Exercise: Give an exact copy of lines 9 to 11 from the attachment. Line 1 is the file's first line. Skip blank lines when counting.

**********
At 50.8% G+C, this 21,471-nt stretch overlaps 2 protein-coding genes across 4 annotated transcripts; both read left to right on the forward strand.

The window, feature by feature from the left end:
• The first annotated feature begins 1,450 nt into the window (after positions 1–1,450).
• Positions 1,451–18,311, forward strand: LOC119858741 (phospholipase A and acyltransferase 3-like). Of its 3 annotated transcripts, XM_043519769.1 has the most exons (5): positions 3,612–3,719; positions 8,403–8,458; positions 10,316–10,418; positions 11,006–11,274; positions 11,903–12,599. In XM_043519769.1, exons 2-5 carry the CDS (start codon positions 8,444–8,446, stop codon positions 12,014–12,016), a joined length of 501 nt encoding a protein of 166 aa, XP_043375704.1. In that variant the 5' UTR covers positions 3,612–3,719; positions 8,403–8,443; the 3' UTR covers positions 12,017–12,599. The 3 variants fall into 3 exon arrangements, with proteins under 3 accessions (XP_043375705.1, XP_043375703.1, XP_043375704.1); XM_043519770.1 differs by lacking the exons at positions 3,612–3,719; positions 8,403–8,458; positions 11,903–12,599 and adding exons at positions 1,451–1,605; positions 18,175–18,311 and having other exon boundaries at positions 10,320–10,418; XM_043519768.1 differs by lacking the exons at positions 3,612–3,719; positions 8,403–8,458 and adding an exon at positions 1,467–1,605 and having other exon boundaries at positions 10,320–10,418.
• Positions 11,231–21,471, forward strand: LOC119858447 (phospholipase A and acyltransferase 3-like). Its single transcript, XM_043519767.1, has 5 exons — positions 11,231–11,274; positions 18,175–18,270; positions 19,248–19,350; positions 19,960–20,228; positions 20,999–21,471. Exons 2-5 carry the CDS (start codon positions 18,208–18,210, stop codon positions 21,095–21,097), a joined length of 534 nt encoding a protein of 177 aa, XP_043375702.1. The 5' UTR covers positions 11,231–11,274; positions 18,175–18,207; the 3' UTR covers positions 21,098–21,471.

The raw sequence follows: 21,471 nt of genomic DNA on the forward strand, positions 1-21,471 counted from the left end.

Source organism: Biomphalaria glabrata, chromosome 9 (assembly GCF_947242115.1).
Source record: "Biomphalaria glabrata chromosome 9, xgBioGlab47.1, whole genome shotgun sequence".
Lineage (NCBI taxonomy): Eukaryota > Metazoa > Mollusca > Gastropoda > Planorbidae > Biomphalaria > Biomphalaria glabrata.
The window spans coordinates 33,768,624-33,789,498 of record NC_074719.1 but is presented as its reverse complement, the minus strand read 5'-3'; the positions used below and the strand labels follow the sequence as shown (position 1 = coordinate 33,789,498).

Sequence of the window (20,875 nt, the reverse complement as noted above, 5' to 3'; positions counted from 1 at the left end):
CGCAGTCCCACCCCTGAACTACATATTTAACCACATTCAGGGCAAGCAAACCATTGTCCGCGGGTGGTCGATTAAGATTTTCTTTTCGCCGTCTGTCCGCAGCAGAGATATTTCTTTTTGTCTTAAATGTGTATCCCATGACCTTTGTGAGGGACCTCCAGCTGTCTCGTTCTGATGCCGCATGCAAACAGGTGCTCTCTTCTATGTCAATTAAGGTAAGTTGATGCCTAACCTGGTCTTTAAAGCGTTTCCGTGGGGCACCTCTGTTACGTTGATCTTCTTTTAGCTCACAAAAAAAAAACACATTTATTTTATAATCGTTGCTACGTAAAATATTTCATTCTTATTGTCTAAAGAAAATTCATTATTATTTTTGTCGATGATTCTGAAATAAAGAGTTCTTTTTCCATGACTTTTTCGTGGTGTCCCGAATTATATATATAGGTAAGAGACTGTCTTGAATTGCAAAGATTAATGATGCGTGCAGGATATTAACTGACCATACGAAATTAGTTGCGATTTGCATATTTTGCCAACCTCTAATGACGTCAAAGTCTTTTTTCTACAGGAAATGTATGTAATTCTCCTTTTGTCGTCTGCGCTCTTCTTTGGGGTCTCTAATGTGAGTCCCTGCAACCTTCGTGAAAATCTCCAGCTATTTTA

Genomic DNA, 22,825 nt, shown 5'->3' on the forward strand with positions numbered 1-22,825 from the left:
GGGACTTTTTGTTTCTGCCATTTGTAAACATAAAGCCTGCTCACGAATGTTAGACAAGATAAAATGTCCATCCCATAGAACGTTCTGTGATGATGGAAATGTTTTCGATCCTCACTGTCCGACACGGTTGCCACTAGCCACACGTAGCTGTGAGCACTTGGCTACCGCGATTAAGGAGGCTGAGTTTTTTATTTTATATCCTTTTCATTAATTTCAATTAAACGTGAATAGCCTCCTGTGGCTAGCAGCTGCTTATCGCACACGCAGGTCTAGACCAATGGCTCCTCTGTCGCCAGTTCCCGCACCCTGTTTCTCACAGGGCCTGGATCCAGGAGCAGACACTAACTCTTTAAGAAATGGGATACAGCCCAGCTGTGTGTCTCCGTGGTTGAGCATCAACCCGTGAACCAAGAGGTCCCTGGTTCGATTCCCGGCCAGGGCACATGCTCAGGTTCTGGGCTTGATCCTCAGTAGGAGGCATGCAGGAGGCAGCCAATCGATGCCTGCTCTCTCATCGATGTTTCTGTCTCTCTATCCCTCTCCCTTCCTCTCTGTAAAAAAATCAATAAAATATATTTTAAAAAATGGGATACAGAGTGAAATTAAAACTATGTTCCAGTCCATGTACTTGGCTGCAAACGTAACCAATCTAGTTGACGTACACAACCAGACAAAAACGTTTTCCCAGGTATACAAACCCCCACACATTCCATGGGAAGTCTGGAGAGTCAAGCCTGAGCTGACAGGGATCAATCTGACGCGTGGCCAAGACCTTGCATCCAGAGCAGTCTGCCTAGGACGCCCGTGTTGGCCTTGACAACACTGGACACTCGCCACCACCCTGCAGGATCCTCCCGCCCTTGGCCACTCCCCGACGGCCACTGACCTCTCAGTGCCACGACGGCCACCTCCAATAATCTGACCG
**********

Lineage (NCBI taxonomy): Eukaryota > Metazoa > Mollusca > Gastropoda > Planorbidae > Biomphalaria > Biomphalaria glabrata.
The window spans coordinates 33,768,624-33,789,498 of record NC_074719.1 but is presented as its reverse complement, the minus strand read 5'-3'; the positions used below and the strand labels follow the sequence as shown (position 1 = coordinate 33,789,498).

Sequence of the window (20,875 nt, the reverse complement as noted above, 5' to 3'; positions counted from 1 at the left end):